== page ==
Richard Kirkland, The Humane Hero Of Fredericksburg
General J. B. Kershaw.

(The following incident, originally published in the Charleston News and Courier, deserves a place in our records, and we cheerfully comply with requests to publish it which have come from various quarters.)

Camden, S.C., January 2d, 1880.

To the Editor of the News and Courier:

        Your Columbia correspondent referred to the incident narrated here, telling the story as 'twas told to him, and inviting corrections. As such a deed should be recorded in the rigid simplicity of actual truth, I take the liberty of sending you for publication an accurate account of a transaction every feature of which is indelibly impressed upon my memory.

Yours very truly,

J. B. Kershaw.

        Richard Kirkland was the son of John Kirkland, an estimable citizen of Kershaw county, a plain, substantial farmer of the olden time. In 1861 he entered as a private Captain J.D. Kennedy's company (E) of the Second South Carolina volunteers, in which company he was a sergeant in December, 1869.
        The day after the sanguinary battle of Fredericksburg, Kershaw's brigade occupied the road at the foot of Marye's hill and the ground about Marye's house, the scene of their desperate defence of the day before. One hundred and fifty yards in front of the road, the stone facing of which constituted the famous stone wall, lay Syke's division of regulars, U.S.A., between whom and our troops a murderous skirmish occupied the whole day, fatal to many who heedlessly exposed themselves, even for a moment. The ground between the lines was bridged with the wounded' dead and dying Federals, victims of the many desperate and gallant assaults of that column of 30,000 brave men hurled vainly against that impregnable position.
        All that day those wounded men rent the air with their groans and their agonizing cries of "Water! water!" In the afternoon the General sat in the north room, up stairs, of Mrs. Stevens' house, in front of the road, surveying the field, when Kirkland came up. With an expression of indignant remonstrance pervading his person, his manner and the tone of his voice, he said:
        "General! I can't stand this."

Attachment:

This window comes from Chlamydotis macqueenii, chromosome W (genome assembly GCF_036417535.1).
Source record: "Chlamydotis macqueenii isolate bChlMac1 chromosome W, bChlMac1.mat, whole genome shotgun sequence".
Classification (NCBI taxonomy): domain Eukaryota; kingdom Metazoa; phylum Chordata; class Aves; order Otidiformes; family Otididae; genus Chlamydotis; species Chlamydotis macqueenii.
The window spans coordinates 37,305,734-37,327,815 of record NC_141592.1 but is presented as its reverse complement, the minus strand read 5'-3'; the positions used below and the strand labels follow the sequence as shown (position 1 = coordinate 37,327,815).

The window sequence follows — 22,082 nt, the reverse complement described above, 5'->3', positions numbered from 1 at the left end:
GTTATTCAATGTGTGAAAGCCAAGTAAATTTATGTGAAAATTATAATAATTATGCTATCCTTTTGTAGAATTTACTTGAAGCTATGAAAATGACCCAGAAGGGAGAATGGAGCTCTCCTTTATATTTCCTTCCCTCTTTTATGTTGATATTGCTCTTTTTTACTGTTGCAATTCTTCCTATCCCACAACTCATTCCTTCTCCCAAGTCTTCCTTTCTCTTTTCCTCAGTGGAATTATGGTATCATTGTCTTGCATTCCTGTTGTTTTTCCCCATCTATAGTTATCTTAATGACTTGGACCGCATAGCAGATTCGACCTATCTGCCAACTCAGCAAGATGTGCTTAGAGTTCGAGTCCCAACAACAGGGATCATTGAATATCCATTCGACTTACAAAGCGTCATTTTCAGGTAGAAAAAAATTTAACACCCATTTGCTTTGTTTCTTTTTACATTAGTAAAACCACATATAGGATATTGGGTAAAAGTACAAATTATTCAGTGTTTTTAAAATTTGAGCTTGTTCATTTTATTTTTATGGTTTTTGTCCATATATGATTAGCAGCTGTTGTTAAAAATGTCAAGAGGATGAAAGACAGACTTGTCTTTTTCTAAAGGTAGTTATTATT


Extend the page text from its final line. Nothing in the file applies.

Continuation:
"What is the matter, Sergeant?" asked the General.
        He replied, "All night and all day I have heard those poor people crying for water, and I can stand it no longer. I come to ask permission to go and give them water."
        The General regarded him for a moment with feelings of profound admiration, and said: "Kirkland, don't you know that you would get a bullet through your head the moment you stepped over the wall?"
        "Yes, sir," he said, "I know that; but if you will let me, I am willing to try it."
        After a pause, the General said, "Kirkland, I ought not to allow you to run a risk, but the sentiment which actuates you is so noble that I will not refuse your request, trusting that God may protect you. You may go."
        The Sergeant's eye lighted up with pleasure. He said, "Thank you, sir," and ran rapidly down stairs. The General heard him pause for a moment, and then return, bounding two steps at a time. He thought the Sergeant's heart had failed him. He was mistaken. The Sergeant stopped at the door and said: "General, can I show a white handkerchief?" The General slowly shook his head, saying emphatically, "No, Kirkland, you can't do that." "All right," he said, "I'll take the chances," and ran down with a bright smile on his handsome countenance.
        With profound anxiety he was watched as he stepped over the wall on his errand of mercy -- Christ- like mercy. Unharmed he reached the nearest sufferer. He knelt beside him, tenderly raised the drooping head, rested it gently upon his own noble breast, and poured the precious life- giving fluid down the fever scorched throat. This done, he laid him tenderly down, placed his knapsack under his head, straightened out his broken limb, spread his overcoat over him, replaced his empty canteen with a full one, and turned to another sufferer. By this time his purpose was well understood on both sides, and all danger was over. From all parts of the field arose fresh cries of "Water, water; for God's sake, water!" More piteous still the mute appeal of some who could only feebly lift a hand to say, here, too, is life and suffering.
        For an hour and a half did this ministering angel pursue his labor of mercy, nor ceased to go and return until he relieved all the wounded on that part of the field. He returned to his post wholly unhurt. Who shall say how sweet his rest that winter's night beneath the cold stars!
        Little remains to be told. Sergeant Kirkland distinguished himself in battle at Gettysburg, and was promoted lieutenant. At Chickamauga he fell on the field of battle, in the hour of victory. He was but a youth when called away, and had never formed those ties from which might have resulted in a posterity to enjoy his fame and bless his country; but he has bequeathed to the American youth -- yea, to the world -- an example which dignifies our common humanity.

Source:  Southern Historical Society Papers, Vol. VIII. Richmond, Virginia, April, 1880. No. 4.

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